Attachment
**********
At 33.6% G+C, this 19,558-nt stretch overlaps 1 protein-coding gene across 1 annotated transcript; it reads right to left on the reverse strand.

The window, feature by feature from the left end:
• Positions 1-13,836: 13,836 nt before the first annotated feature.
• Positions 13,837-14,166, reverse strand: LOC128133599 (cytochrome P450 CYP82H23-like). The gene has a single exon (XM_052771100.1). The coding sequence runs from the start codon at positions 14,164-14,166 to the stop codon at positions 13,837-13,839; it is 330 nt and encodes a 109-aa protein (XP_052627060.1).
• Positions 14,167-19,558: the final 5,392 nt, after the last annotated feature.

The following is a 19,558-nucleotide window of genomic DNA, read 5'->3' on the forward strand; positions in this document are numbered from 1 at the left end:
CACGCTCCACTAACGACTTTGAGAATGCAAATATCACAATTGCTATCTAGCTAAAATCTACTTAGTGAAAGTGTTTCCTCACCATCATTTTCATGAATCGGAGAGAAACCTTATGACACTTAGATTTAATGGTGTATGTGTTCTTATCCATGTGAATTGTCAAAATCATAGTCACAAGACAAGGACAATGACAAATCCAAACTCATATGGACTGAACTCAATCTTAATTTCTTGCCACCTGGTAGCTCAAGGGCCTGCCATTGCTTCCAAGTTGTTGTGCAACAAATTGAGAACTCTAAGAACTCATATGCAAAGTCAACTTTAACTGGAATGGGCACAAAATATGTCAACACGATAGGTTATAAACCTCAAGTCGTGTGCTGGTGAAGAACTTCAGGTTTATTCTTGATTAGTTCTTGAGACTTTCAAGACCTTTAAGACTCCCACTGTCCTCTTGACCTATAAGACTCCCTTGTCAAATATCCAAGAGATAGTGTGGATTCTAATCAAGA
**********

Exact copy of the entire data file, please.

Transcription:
At 33.6% G+C, this 19,558-nt stretch overlaps 1 protein-coding gene across 1 annotated transcript; it reads right to left on the reverse strand.

The window, feature by feature from the left end:
• Positions 1-13,836: 13,836 nt before the first annotated feature.
• Positions 13,837-14,166, reverse strand: LOC128133599 (cytochrome P450 CYP82H23-like). The gene has a single exon (XM_052771100.1). The coding sequence runs from the start codon at positions 14,164-14,166 to the stop codon at positions 13,837-13,839; it is 330 nt and encodes a 109-aa protein (XP_052627060.1).
• Positions 14,167-19,558: the final 5,392 nt, after the last annotated feature.

The following is a 19,558-nucleotide window of genomic DNA, read 5'->3' on the forward strand; positions in this document are numbered from 1 at the left end:
CACGCTCCACTAACGACTTTGAGAATGCAAATATCACAATTGCTATCTAGCTAAAATCTACTTAGTGAAAGTGTTTCCTCACCATCATTTTCATGAATCGGAGAGAAACCTTATGACACTTAGATTTAATGGTGTATGTGTTCTTATCCATGTGAATTGTCAAAATCATAGTCACAAGACAAGGACAATGACAAATCCAAACTCATATGGACTGAACTCAATCTTAATTTCTTGCCACCTGGTAGCTCAAGGGCCTGCCATTGCTTCCAAGTTGTTGTGCAACAAATTGAGAACTCTAAGAACTCATATGCAAAGTCAACTTTAACTGGAATGGGCACAAAATATGTCAACACGATAGGTTATAAACCTCAAGTCGTGTGCTGGTGAAGAACTTCAGGTTTATTCTTGATTAGTTCTTGAGACTTTCAAGACCTTTAAGACTCCCACTGTCCTCTTGACCTATAAGACTCCCTTGTCAAATATCCAAGAGATAGTGTGGATTCTAATCAAGA